Are Medicare Patients Waiting Too Long for Melanoma Removal?

Most oncologists recommend removing melanomas within 4 to 6 weeks of diagnostic biopsy. Researchers have analyzed Medicare's database to determine how quickly the highest risk population (elderly people) have melanomas removed. Their findings indicate 20 percent wait more than 1.5 months to have the malignancy removed, and roughly 8 percent wait longer than 3 months.

Melanoma is a dangerous, rapidly progressive cancer. While delays in tumor excision have not been linked to survival in melanoma patients specifically, it does appear to increase morbidity and mortality in patients with cancers of the lung, bladder, and breast. Most oncologists recommend removing melanomas within 4 to 6 weeks of diagnostic biopsy.

Researchers from Yale Medical School in New Haven, Connecticut, have analyzed Medicare’s database to determine how quickly our highest risk population—elderly people—have melanomas removed. Their findings indicate 20 percent wait more than 1.5 months to have the malignancy removed, and roughly 8 percent wait longer than 3 months.

These researchers looked at data from 32,501 Medicare patients who were diagnosed with melanoma between January 2000 and December 2009. The patient demographics were expected in keeping with melanoma’s usual presentation—white race and increasing age are risk factors, and sun-exposed skin is most likely to be affected.

Almost all patients were white and presenting with a first melanoma, and more than 60 percent were male and 75 years or older. Forty percent of tumors occurred on the head, and half were in situ disease.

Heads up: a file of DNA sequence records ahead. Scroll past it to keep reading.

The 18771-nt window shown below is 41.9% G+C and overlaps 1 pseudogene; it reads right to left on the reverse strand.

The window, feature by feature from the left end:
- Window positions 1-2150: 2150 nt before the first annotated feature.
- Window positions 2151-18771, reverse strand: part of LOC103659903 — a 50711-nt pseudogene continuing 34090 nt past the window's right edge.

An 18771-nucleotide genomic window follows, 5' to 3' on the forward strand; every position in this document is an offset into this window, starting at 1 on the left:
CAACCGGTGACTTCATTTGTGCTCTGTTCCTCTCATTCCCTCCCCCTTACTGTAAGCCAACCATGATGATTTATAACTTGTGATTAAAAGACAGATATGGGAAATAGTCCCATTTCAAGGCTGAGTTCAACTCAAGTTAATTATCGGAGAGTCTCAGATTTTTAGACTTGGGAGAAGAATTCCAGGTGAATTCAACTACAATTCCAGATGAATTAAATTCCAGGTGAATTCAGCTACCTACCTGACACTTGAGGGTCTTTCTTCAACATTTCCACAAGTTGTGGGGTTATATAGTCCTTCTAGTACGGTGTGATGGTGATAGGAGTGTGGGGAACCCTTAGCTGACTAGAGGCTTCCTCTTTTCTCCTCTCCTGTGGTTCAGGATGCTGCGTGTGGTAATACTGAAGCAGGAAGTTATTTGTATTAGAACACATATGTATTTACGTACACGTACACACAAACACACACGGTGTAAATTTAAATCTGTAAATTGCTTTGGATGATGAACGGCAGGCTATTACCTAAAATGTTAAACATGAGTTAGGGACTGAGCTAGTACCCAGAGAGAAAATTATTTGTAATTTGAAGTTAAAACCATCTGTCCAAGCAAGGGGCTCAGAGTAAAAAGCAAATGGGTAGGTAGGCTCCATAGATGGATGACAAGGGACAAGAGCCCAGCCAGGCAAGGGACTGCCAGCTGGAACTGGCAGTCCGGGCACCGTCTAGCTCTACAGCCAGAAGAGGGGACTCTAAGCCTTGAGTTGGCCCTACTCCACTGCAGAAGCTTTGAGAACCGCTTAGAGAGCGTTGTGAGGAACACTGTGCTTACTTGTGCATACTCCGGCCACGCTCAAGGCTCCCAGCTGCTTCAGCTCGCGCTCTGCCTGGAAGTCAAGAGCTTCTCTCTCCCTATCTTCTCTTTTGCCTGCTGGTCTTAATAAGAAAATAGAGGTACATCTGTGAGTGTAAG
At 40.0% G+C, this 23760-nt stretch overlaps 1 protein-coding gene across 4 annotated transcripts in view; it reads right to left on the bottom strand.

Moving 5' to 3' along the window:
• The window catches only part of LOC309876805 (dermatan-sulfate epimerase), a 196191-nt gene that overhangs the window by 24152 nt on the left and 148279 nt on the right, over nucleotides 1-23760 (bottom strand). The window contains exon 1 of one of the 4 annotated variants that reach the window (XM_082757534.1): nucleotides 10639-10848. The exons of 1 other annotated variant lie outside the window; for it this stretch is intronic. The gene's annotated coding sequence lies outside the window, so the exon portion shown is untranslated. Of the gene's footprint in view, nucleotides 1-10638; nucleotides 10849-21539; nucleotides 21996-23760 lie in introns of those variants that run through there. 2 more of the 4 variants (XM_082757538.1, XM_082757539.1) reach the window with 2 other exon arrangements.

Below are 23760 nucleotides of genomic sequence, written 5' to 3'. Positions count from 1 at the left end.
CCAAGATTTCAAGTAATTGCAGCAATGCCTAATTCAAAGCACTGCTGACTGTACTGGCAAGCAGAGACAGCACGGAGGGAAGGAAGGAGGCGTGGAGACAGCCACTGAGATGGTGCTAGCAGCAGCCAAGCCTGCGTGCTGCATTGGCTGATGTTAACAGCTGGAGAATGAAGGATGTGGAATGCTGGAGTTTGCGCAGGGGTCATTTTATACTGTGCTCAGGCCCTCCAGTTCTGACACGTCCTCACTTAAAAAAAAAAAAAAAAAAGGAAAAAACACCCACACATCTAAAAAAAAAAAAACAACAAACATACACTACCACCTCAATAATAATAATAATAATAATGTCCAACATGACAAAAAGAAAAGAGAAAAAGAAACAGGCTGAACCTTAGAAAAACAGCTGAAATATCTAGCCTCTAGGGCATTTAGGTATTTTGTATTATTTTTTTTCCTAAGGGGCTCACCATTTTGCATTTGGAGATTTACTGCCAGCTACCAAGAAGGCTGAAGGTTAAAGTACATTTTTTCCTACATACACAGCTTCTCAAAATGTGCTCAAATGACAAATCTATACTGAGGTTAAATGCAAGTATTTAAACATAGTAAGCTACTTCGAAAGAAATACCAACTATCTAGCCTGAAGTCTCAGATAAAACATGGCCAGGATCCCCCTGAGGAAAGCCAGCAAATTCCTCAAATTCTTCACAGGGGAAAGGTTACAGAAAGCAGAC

Although more than three-quarters of Medicare beneficiaries had their tumors removed within the 6 weeks that oncologists informally recognize as acceptable, 22.3 percent did not. They waited more than 6 weeks for an appointment and 8.1 percent waited more than 3 months.

Patients aged 85 years or older were more likely to have treatment delays than younger patients. Having a prior melanoma and having one or more Elixhauser comorbidities (specific acute and chronic conditions significantly associated with in-hospital mortality) were also associated with delayed excision.

Having a dermatologist perform the biopsy and provide surgical care reduced risk of a delay. Having a primary care physician perform the biopsy doubled the risk of delay.

The researchers note that their findings represent opportunities for quality improvement in dermatologic care. Enhancing care coordination could reduce delays, and could better interdisciplinary education and improved handoff communication between specialists. This study appears in the online version of JAMA Dermatology.